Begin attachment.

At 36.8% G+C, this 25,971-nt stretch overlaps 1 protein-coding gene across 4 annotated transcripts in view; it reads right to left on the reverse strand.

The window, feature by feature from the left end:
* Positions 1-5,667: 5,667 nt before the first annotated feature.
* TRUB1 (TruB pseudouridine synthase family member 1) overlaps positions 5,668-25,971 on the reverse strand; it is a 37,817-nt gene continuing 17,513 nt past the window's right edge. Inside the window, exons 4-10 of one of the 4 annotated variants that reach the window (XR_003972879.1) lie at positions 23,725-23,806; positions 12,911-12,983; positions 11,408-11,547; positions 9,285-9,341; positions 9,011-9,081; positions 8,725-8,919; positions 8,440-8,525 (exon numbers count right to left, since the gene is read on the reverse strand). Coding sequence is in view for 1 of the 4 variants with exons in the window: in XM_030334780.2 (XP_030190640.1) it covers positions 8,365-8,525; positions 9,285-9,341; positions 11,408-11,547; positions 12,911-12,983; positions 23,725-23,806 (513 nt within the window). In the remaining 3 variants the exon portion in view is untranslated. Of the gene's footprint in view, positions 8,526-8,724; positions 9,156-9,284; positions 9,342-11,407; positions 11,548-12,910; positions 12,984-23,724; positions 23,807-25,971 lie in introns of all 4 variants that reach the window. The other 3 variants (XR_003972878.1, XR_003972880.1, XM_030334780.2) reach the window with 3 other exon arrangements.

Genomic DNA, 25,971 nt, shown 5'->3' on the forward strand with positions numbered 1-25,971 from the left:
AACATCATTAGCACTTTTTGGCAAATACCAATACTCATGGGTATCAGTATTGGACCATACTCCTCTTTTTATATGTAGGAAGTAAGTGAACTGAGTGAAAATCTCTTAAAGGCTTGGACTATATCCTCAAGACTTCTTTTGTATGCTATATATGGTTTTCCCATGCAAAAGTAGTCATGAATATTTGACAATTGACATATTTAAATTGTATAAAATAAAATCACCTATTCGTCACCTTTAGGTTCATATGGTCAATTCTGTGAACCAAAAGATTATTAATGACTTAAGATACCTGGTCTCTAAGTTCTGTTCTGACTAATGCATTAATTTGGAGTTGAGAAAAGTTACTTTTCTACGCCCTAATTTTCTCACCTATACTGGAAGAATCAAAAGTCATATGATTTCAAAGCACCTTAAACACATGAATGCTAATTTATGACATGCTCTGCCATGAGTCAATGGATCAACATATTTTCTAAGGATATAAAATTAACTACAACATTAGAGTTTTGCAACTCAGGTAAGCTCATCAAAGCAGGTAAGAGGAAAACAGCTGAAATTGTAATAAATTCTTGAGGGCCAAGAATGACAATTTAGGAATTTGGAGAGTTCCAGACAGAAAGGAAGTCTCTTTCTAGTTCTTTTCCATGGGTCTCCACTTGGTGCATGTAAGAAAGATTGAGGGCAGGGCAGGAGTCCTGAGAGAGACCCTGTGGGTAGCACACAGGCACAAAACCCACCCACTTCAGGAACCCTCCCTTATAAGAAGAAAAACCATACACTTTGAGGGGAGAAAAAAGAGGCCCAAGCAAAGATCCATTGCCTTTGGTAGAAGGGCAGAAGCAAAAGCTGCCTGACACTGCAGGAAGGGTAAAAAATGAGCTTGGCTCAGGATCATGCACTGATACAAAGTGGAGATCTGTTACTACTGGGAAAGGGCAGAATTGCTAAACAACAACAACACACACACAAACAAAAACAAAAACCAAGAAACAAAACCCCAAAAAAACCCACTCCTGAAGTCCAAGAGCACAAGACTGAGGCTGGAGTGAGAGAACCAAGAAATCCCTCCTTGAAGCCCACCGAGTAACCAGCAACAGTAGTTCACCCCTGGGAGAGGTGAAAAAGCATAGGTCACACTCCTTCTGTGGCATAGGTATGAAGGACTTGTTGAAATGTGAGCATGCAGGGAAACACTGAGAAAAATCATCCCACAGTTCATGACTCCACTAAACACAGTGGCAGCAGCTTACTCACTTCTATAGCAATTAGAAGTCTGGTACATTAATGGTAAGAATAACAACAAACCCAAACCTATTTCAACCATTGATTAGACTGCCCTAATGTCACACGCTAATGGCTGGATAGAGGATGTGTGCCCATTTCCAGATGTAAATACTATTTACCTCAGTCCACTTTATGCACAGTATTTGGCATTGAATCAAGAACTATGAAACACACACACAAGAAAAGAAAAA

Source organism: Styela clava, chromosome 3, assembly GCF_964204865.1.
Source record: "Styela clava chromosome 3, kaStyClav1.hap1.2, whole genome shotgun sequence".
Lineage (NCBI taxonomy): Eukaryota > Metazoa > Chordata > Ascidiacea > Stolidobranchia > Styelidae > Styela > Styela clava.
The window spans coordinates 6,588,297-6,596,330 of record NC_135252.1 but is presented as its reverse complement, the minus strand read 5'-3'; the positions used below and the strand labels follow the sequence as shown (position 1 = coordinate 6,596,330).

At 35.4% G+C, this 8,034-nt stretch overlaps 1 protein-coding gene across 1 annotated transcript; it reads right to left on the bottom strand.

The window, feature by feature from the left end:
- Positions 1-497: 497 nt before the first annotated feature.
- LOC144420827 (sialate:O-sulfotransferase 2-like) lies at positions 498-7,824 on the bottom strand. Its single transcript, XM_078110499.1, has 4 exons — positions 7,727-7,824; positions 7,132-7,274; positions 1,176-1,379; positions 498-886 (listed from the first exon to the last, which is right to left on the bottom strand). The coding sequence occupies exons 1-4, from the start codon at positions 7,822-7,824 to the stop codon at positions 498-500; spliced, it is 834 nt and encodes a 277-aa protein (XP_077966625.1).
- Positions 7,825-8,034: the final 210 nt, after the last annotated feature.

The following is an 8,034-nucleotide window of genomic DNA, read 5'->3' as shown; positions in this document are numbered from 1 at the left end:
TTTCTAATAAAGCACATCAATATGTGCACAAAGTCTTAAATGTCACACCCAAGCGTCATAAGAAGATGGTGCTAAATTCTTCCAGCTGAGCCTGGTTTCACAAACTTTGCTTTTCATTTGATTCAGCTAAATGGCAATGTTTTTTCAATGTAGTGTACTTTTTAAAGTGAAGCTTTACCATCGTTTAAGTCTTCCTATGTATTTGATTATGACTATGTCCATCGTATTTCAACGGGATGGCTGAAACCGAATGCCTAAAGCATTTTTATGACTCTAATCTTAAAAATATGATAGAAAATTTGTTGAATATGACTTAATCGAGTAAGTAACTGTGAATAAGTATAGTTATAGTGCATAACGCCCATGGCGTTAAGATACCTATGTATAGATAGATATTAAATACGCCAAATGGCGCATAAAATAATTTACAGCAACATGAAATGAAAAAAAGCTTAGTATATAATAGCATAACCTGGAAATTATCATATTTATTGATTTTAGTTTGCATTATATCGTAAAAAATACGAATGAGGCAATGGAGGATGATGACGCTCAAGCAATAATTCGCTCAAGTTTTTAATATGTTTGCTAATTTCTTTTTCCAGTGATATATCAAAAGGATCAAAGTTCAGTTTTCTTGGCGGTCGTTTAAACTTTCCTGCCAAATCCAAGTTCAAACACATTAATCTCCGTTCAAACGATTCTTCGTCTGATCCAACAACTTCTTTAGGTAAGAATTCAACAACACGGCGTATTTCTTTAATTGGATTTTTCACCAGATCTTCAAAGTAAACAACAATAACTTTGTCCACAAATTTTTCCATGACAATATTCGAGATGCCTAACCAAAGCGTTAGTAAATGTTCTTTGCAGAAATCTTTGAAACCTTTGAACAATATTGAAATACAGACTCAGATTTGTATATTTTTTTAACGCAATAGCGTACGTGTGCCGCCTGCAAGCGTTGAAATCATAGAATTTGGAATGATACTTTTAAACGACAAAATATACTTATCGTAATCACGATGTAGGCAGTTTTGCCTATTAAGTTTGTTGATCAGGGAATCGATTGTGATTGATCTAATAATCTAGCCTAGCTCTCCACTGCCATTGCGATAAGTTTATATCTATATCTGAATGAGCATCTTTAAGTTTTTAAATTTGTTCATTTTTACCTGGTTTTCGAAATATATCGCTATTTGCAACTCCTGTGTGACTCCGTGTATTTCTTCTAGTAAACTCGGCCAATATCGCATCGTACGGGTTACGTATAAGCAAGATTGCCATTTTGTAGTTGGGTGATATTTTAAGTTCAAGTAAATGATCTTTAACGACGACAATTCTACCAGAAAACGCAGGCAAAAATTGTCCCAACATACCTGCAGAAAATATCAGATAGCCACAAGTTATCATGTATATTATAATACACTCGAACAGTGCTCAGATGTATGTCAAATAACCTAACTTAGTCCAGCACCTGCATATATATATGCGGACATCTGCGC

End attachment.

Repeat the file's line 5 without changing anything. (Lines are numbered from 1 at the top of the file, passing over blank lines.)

Genomic DNA, 25,971 nt, shown 5'->3' on the forward strand with positions numbered 1-25,971 from the left: